However, even with a month left in the season, Benetti isn't only scoreboard watching, he's giving us a play-by-play of the teams the Sox have to beat. If this were the final weekend of the season and the Sox were in the race, I could understand that. But now? By far the most important result is what the Sox do. If the boys keep winning, the Twins and Indians matter not at all.

But, in fact, the Sox haven't "been there before." At least not for a long time. And this is a very different era for all kinds of reasons. Not only are the Sox winning with a delightful mixture of youth and experience, but they're doing so with a theatrical potion of guys like Eloy Jimenez, Tim Anderson and Lucas Giolito.

After his majestic no-hitter last Tuesday against the Pirates, in which only one batter reached base on a walk, Giolito certainly gave shoutouts to catcher James McCann and his mates' defense, but he also said, "After the seventh I was like, I got six outs left. I'm gonna make this happen. I knew it was in there. I knew it was possible that I'd be able to pull one off."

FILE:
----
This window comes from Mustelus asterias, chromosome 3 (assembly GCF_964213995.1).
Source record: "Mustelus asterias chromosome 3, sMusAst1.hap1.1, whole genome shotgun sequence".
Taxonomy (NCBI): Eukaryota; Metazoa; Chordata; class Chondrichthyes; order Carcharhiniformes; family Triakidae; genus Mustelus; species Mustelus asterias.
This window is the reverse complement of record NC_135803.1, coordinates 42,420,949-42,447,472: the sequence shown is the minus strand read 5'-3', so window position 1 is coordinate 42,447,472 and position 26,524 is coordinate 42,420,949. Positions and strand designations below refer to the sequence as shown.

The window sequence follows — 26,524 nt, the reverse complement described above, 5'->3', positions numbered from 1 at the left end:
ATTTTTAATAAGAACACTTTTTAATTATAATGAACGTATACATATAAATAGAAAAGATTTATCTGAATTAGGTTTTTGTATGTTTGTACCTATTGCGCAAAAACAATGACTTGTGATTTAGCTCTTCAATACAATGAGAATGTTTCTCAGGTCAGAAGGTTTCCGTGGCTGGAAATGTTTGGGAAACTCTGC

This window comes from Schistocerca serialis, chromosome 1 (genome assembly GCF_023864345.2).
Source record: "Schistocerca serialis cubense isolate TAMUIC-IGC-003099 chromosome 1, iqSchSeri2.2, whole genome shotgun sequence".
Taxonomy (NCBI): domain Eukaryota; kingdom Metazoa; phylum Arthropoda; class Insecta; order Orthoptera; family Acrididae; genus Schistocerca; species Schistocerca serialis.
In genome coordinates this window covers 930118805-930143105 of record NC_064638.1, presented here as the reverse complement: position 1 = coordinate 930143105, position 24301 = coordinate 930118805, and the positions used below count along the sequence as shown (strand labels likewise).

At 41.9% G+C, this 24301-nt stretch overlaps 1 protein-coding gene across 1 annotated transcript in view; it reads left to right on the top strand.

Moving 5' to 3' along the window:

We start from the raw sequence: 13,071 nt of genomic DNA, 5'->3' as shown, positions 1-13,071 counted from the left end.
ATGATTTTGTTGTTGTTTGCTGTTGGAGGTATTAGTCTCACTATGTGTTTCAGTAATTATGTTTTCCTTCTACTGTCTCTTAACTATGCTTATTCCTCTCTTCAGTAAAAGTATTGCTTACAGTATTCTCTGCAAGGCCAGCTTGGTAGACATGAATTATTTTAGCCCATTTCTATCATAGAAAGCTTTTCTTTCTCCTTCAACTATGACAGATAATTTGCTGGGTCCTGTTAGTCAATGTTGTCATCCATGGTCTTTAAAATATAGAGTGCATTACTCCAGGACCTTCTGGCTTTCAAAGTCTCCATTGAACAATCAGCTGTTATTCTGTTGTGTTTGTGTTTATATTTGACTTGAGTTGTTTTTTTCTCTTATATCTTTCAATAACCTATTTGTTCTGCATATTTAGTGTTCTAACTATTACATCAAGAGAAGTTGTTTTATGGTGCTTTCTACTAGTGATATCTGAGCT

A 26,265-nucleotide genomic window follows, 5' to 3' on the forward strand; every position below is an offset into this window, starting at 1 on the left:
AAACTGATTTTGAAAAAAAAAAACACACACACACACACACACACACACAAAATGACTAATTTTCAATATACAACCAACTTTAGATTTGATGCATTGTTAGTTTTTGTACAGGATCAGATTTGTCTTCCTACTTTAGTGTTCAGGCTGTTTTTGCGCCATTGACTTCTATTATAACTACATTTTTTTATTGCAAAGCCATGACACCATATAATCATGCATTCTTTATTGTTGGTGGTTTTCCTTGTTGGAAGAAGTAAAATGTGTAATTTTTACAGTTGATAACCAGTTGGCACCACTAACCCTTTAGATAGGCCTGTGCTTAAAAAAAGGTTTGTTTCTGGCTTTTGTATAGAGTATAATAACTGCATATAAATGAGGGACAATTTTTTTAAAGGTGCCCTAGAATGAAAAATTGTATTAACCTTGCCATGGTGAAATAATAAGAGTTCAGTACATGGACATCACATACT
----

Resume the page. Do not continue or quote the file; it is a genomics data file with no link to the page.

You didn't hear "I was just fortunate out there today," or "I have to thank the good Lord above," or "I'm just lucky to be here." Vocalizing confidence and exuding belief in oneself are acceptable behaviors today. Guys like Giolito might have had these thoughts, but they didn't disclose them in years gone by. One cliché after another is becoming enshrined in the past along with hard slides at second base and brushback pitches. We even have seven-inning games. As long as the White Sox keep winning, who cares?

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Former Bill Veeck bar buddy Roger Wallenstein is our White Sox correspondent. He welcomes your comments.